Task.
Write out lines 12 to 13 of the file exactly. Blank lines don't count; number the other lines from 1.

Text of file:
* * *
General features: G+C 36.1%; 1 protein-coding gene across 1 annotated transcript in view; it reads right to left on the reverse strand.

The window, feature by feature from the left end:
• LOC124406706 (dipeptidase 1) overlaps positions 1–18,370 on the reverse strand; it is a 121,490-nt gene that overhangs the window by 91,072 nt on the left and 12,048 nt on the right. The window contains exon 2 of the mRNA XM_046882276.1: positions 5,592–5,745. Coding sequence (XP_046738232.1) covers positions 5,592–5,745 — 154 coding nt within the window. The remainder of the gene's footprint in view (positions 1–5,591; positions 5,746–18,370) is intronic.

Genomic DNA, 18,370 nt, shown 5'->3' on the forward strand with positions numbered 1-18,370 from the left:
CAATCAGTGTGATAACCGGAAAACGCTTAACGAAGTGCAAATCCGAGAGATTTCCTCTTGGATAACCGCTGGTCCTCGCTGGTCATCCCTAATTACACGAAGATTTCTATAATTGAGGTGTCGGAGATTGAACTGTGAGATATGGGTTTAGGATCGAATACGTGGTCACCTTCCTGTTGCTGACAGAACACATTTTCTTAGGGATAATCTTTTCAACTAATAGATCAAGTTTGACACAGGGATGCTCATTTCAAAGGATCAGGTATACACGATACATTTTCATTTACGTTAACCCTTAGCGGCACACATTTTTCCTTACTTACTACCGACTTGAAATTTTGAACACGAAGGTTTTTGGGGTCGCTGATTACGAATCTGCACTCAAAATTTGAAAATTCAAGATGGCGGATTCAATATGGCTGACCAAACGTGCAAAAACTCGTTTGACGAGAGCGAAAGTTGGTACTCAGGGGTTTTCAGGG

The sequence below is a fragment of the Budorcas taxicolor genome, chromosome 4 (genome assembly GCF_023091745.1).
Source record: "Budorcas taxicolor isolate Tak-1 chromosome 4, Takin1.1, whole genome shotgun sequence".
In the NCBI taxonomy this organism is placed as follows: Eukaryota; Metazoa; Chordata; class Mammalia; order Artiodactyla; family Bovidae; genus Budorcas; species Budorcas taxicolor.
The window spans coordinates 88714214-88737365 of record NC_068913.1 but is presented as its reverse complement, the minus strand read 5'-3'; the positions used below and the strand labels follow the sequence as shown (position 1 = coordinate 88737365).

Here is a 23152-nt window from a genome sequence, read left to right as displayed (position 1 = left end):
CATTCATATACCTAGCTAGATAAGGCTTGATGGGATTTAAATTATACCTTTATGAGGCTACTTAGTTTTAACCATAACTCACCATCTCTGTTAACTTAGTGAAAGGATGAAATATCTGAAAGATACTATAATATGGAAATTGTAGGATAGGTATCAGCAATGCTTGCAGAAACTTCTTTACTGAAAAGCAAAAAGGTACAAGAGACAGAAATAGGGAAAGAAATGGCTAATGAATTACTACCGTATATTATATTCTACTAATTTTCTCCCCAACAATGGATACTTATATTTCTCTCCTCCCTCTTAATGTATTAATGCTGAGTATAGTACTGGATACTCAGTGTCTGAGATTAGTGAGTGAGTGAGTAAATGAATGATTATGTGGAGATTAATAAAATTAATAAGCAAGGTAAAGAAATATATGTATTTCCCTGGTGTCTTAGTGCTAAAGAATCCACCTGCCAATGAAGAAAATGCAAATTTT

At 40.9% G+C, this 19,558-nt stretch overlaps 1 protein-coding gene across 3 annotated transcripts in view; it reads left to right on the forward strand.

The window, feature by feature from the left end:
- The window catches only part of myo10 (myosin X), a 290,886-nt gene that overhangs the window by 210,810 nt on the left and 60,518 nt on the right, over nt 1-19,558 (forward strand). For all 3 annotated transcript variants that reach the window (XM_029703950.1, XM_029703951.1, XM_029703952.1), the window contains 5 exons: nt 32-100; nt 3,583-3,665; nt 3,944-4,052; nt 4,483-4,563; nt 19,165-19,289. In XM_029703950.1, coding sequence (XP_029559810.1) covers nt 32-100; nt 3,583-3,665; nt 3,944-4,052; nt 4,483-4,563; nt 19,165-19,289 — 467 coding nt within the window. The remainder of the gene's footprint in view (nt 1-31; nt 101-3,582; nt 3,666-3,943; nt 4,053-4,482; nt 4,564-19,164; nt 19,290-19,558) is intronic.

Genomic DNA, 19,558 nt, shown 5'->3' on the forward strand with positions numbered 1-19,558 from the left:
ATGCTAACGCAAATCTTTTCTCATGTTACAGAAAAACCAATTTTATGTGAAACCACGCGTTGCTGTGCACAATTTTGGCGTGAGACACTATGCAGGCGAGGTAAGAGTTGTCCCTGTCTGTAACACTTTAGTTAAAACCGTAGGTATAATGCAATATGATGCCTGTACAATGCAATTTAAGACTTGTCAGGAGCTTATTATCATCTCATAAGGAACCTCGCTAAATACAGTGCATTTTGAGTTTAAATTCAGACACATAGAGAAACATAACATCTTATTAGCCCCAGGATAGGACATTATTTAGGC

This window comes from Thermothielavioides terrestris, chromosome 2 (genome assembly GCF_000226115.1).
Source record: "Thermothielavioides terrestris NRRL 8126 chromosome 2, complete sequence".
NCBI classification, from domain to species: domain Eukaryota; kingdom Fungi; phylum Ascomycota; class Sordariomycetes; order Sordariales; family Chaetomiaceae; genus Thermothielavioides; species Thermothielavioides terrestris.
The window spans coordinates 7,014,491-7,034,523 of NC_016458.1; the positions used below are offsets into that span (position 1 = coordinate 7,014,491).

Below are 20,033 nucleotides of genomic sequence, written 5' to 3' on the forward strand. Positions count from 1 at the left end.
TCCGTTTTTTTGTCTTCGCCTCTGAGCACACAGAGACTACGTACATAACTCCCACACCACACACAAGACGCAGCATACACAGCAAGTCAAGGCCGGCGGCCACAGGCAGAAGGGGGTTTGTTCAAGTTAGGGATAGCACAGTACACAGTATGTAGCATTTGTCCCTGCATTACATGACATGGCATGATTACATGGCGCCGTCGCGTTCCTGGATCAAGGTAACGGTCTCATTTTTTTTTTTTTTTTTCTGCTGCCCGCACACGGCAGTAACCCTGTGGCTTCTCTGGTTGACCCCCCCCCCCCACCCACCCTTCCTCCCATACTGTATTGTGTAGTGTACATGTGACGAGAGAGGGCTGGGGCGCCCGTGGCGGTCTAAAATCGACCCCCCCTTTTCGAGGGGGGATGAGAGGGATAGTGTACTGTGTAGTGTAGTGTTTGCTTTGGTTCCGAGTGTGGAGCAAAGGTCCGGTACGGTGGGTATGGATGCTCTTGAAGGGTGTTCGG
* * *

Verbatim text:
At 40.9% G+C, this 19,558-nt stretch overlaps 1 protein-coding gene across 3 annotated transcripts in view; it reads left to right on the forward strand.

The window, feature by feature from the left end: